hasn't worked, what's next? Perhaps we will billet a squad in every Pushtoon
home. The Taliban were never a popular government but our ham-fisted
behavior coupled with the venality of the Karzai government has resulted in the
people now hating us more; of course, we have the added burden of being a
foreign force to which humans have a visceral antipathy. The lessons of Vietnam
have been forgotten, and George Santayana's oft-repeated quote 'those who
forget the lessons of history are doomed to repeat it' is yet again apropos.
June 25, 2010
Mr. President: General McChrystal, your hand-picked commander in Afghanistan,
really did let loose. No one was spared including you, Sir. The sad fact remains
that his remarks have more than an element of truth. Still, the General needed to
go. This is a thinking man's war; not a maverick fighting man's war -- rather a
general who spends his mornings thinking than running. In the end the General
might have done you a favor. Petraeus resolved Iraq (as far as we are
concerned) not by defeating the Sunni insurgents but by coming to terms with
them -- paying them off in most cases. Perhaps he can forge a settlement with
the Taleban meeting the minimum requirement of all sides (without needing to
satisfy the impossible demands of the parties) which would be acceptable to
Aside from the above and the questionable judgment of allowing a tag-along
journalist free access for a month, the other (and possibly most glaring) element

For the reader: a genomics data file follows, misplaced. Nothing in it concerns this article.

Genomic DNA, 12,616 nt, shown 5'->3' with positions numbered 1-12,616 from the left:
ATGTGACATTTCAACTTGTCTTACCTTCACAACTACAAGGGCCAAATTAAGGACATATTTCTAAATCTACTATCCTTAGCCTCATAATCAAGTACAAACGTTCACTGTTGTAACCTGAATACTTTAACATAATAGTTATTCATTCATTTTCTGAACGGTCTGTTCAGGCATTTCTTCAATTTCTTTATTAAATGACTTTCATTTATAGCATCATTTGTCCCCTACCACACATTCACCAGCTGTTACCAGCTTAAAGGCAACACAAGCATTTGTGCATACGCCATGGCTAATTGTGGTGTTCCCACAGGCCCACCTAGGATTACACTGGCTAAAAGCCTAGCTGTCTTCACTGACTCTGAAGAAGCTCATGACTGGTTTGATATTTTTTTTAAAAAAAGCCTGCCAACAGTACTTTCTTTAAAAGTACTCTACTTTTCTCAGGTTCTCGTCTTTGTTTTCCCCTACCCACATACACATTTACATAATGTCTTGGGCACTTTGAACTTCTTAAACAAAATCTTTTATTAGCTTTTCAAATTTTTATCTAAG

of the Rolling Stone story is the evident failure of our policy in Afghanistan.
Marjah is far from a success: the population remains unwelcoming and
indifferent to us; the Taleban have melted away - they are not there, yet they are
there. Despite all efforts, we have had the deadliest month of the war -- eclipsed
in the news by the worst environmental disaster in our history. Helicopters go
down every week, and we now go through the charade of not acknowledging the
cause under the guise of pending investigation, only to announce quietly it was
enemy fire a month or so later.
On the economic front ... the failure and incapacity of free markets to self
regulate has been evident since the Savings and Loan disaster of the Eighties
Yet the protections of Glass-Steagall were signed away, not by a Republican, but
by your Democratic predecessor. The new Financial Reform Bill envisaged had
an immediate effect on the market: Wall Street breathed a sigh of relief and bank
stocks shot up. The bill has all kinds of protections for consumers and all kinds
of rules, including a weakened Volcker rule for banks and a better readiness
provision to deal with large failing companies. It also has all kinds of ...
loopholes. Sir, you claim it has 90% of what you wanted. Forgive me for
expressing it this way, but it is tantamount to someone claiming to be a 90%
virgin. The bill is incapable of forestalling the kind of economic disaster we have
just experienced and from which the recovery is still neither complete nor
certain. Yet everyone remains in thrall of major financial institutions and their
The oil spill continues to destroy the Gulf. The precarious dome, capping and
siphoning some of the leak, was nudged by a robot, dislodging it, and, loosing
the full leak into the Gulf until it was reseated. There is nothing you can do to fix
it, yet people hold you accountable, and for that you have my sympathy. There is
no reason, however, why we can not institute a stricter regulatory control